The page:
Whole genome sequencing is carried out to produce a complete set of genetic data, including coding and non-coding regions of DNA, in order to identify genetic variants not just within the exon regions, but intron regions as well. Studies have found out that approximately 15% of disease-causing variants are found in the non-coding regions, and the whole exome sequencing (WES) method would not have been able to detect them. This is because WES only covers the protein coding sequences, which only consist about 1% of the entire genome. While WES does cover most of the protein coding regions, WGS provides a complete coverage, detecting mutations in promoter regions, enhancers, suppressors, etc.
At MyGenome, we utilise the DNBseq™ technology to perform WGS. DNA fragments are amplified via Rolling Circle Amplification (RCA) to produce DNA nanoballs. Each amplicon is produced based on the original template, hence there will be low amplification bias and no error accumulation. This allows us to produce accurate data with 99.9% SNP precision/sensitivity and 99% indel precision/sensitivity. We also utilise a patterned array, whereby each spot on the flow cell is uniformly shaped and distanced. This allows high imaging efficiency, high density, high sequencing accuracy, while low duplicate rate and no index hopping. Lastly, the cPAS chemistry is used to incorporate a fluorescent probe to a DNA anchor on the DNB, followed by high-resolution digital imaging.
When gene expression profiling was introduced, it allowed scientists to reliably detect cancer formations at their early stages, increasing the chances of survival of cancer patients. However, the conventional methods of gene expression profiling require the conversion of mRNA transcripts to cDNA, followed with PCR amplification, and as with PCR amplification, production of biased data is often the major problem, which would lead to unreproducible results.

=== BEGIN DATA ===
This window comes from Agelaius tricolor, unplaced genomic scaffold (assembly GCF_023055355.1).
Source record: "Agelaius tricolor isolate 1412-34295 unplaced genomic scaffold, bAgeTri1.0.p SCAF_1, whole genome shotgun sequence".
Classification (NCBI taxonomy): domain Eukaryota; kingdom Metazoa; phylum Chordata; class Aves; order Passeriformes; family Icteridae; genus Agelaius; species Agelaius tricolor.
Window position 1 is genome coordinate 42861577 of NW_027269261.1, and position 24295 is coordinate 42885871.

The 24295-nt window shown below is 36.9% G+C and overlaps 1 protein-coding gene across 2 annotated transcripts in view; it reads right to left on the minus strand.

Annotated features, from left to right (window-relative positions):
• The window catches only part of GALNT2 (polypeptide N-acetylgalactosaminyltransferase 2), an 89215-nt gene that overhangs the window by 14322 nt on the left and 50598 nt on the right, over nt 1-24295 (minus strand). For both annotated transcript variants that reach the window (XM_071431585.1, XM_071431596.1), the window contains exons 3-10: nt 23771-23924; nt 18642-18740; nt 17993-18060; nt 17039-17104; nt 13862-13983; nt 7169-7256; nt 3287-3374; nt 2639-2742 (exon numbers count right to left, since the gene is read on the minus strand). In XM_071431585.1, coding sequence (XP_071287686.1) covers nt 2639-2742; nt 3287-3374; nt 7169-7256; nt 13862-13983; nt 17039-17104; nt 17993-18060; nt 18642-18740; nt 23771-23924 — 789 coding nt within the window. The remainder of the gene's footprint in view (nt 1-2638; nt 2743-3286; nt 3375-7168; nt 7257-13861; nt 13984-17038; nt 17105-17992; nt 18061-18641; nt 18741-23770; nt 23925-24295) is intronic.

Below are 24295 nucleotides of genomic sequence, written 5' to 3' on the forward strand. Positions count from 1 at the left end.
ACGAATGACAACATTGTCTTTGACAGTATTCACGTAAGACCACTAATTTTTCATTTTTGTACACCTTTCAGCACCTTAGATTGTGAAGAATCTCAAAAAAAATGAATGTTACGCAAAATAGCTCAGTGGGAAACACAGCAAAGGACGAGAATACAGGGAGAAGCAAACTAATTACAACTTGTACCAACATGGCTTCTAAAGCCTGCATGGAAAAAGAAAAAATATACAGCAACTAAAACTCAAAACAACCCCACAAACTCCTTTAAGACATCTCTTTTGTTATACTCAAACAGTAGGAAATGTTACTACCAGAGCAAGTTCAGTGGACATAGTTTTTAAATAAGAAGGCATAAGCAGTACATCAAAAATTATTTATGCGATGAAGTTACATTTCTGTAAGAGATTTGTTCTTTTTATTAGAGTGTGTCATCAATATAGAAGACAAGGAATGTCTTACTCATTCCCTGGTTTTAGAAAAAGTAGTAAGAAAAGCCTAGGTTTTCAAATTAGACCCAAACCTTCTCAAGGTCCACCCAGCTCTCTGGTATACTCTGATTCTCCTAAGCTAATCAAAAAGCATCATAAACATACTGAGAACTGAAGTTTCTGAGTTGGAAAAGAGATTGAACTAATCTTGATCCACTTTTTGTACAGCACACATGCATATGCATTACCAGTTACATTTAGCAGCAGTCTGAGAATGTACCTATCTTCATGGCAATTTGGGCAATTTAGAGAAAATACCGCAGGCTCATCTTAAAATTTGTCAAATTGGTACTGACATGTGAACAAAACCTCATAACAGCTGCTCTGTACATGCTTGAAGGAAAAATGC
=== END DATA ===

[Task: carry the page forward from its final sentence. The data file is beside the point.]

At MyGenome, we perform gene expression profiling with a digital counting technique. Conversion step of RNA to DNA is removed, instead RNA is tagged and counted at its native level, with a patented molecular barcoding technology. Therefore, there will be no PCR bias and error, producing highly reproducible results.
Quantitative PCR, or real-time PCR, is an evolution to the conventional PCR amplification as quantification of amplicons can be monitored during the amplification process instead of after the PCR reaction. The ability to measure amplicons during the exponential phase of the PCR amplification removes the post-PCR processing step, thus data is produced at higher precision, sensitivity, and resolution. It is becoming the gold standard test for accurate, sensitive and fast diagnosis for a large range of infectious agents. It is widely used for detection and quantification of chromosomal translocations and viral load, to monitor minimal residual disease after treatment and to show graft-versus lymphoma effects.